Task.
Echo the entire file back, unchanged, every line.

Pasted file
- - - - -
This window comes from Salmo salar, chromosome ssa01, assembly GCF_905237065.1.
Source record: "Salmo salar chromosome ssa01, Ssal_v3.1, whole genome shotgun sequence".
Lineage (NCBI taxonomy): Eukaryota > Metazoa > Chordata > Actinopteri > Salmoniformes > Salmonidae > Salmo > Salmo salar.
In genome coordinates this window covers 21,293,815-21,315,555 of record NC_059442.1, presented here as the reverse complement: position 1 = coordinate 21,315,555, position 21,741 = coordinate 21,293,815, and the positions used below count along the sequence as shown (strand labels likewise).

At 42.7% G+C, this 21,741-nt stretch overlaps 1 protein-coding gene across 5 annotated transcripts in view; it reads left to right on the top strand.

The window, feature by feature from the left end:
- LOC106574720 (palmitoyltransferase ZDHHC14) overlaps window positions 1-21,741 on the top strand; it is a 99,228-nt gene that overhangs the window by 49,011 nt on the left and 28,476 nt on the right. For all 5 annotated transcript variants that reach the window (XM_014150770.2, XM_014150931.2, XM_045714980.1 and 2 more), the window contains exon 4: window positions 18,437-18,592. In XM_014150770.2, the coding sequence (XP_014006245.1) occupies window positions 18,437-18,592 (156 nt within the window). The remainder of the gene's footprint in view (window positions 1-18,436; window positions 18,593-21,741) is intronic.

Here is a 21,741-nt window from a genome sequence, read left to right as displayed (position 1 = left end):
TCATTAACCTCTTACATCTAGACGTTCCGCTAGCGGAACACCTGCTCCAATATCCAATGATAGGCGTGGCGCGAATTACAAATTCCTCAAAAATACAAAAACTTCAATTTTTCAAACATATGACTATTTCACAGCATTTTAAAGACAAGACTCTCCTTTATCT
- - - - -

This window comes from Salmo salar, chromosome ssa01, assembly GCF_905237065.1.
Source record: "Salmo salar chromosome ssa01, Ssal_v3.1, whole genome shotgun sequence".
Lineage (NCBI taxonomy): Eukaryota > Metazoa > Chordata > Actinopteri > Salmoniformes > Salmonidae > Salmo > Salmo salar.
In genome coordinates this window covers 21,293,815-21,315,555 of record NC_059442.1, presented here as the reverse complement: position 1 = coordinate 21,315,555, position 21,741 = coordinate 21,293,815, and the positions used below count along the sequence as shown (strand labels likewise).

At 42.7% G+C, this 21,741-nt stretch overlaps 1 protein-coding gene across 5 annotated transcripts in view; it reads left to right on the top strand.

The window, feature by feature from the left end:
- LOC106574720 (palmitoyltransferase ZDHHC14) overlaps window positions 1-21,741 on the top strand; it is a 99,228-nt gene that overhangs the window by 49,011 nt on the left and 28,476 nt on the right. For all 5 annotated transcript variants that reach the window (XM_014150770.2, XM_014150931.2, XM_045714980.1 and 2 more), the window contains exon 4: window positions 18,437-18,592. In XM_014150770.2, the coding sequence (XP_014006245.1) occupies window positions 18,437-18,592 (156 nt within the window). The remainder of the gene's footprint in view (window positions 1-18,436; window positions 18,593-21,741) is intronic.

Here is a 21,741-nt window from a genome sequence, read left to right as displayed (position 1 = left end):
TCATTAACCTCTTACATCTAGACGTTCCGCTAGCGGAACACCTGCTCCAATATCCAATGATAGGCGTGGCGCGAATTACAAATTCCTCAAAAATACAAAAACTTCAATTTTTCAAACATATGACTATTTCACAGCATTTTAAAGACAAGACTCTCCTTTATCT